Editorial Feature

What are Technical Ceramics?

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As one of the most effective materials of our time, technical ceramics are increasingly being utilized to replace metals, polymers and refractory materials in a number of applications, making the impossible suddenly possible – but what are they and how are they made?

These specialized, high-performance ceramics have exceptional mechanical, electrical, thermal and biochemical properties, with different technical ceramics exhibiting different properties. There are four major groups:

  • silicate ceramics: one of the oldest type of ceramics primarily consisting of natural raw materials in conjunction with alumina,
  • oxide ceramics: mainly metal oxides, aluminum or zinc oxides, aluminum titanate or dispersion ceramics,
  • non-oxide ceramics: based on carbon, nitrogen or silicon compounds,
  • piezo-ceramics, also known as functional ceramics: these convert mechanical parameters into electrical parameters or electrical signals into movement or vibration.


Technical ceramics must meet very high criteria in terms of their properties; they must exhibit:

  • flexural and compressive strength,
  • biocompatibility and food compatibility,
  • chemical and corrosion resistance,
  • electrical insulation,
  • density and stiffness, hardness,
  • dielectric strength,
  • piezoelectricity and dynamics,
  • thermal shock and fluctuation resistance,
  • thermal expansion, insulation, and conductivity,
  • temperature and wear resistance.

Technical ceramics can be more than four times harder than stainless steel, and this high rigidity translates into excellent wear resistance, meaning that many can keep their precise, high-tolerance finish much longer than any other material. Their exceptional wear resistance also means that they can withstand incredibly high temperatures while still retaining their mechanical and electrical properties. Such materials will still function long after other materials begin to fail, and so are suited to use in furnaces, jet engines, and brake systems.

These unique materials are much lighter than steel or titanium, and this low density means they are used in a number of applications where no other material can match their performance and longevity. They also exhibit extreme compressive strength, but only when compressed.

Technical ceramics’ excellent electrical properties mean they are brilliant electrical insulators and are useful in high-temperature applications where other materials’ mechanical and thermal properties have a habit of degrading. Their thermally conductive and insulative properties mean they are ideal for use in heat sinks or exchangers in many electrical applications.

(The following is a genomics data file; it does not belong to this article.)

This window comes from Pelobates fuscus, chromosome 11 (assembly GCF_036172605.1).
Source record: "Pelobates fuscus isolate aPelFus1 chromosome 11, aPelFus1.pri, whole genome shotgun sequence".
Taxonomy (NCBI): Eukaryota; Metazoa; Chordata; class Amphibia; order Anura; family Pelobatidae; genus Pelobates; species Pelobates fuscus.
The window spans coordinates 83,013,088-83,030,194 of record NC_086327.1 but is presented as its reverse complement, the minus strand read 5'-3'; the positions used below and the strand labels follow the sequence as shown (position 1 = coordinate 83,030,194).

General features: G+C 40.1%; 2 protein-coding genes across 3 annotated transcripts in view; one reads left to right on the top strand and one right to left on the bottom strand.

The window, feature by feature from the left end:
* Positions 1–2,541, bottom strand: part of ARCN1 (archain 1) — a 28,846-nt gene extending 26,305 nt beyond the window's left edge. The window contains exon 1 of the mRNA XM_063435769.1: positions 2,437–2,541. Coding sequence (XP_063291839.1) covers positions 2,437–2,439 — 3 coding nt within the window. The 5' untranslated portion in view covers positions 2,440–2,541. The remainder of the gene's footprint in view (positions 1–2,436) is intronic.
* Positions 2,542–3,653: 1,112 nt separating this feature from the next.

Technical ceramics can function where almost no metal can maintain their properties; this ultra-high temperature ability makes them ideal for use in engines, turbines, and bearings. They are also chemically stable and have a low chemical solubility, making them highly resistant to corrosion - metals and polymers do not exhibit these same capabilities.


Technical ceramics’ unique characteristics can be imparted throughout the manufacturing process, during sintering for example. The targeted manipulation of a structural part’s microstructure results in an improved end product whose properties vary even if the base product is identical.

By altering the chemical formulation or manufacturing process, technical ceramics can be optimized for technical applications and their properties tailored to meet a variety of demanding conditions. Technical ceramics’ high performance can be attributed to the extremely high purities, most commonly metal compounds combined with oxides, carbides, and nitrides.

Components made from ceramic materials are increasingly becoming the only solution available for technical challenges that can’t be solved with conventional materials. They are often very advanced compared to competing materials such as metal and plastic in their respective fields of application.

When used correctly, technical ceramics can increase a product’s lifespan, improve its efficiency, decrease the overall maintenance costs and improve product performance. Technical ceramics are suitable for highly stressed parts in machines, plants, and devices. Uses might include centering pins, nozzles, cutting tools or side bearings; they might also be utilized in the automotive industry, electronics, medical technology, energy and environment and in general equipment and mechanical engineering.


Disclaimer: The views expressed here are those of the author expressed in their private capacity and do not necessarily represent the views of AZoM.com Limited T/A AZoNetwork the owner and operator of this website. This disclaimer forms part of the Terms and conditions of use of this website.

Kerry Taylor-Smith

Written by

Kerry Taylor-Smith

Kerry has been a freelance writer, editor, and proofreader since 2016, specializing in science and health-related subjects. She has a degree in Natural Sciences at the University of Bath and is based in the UK.


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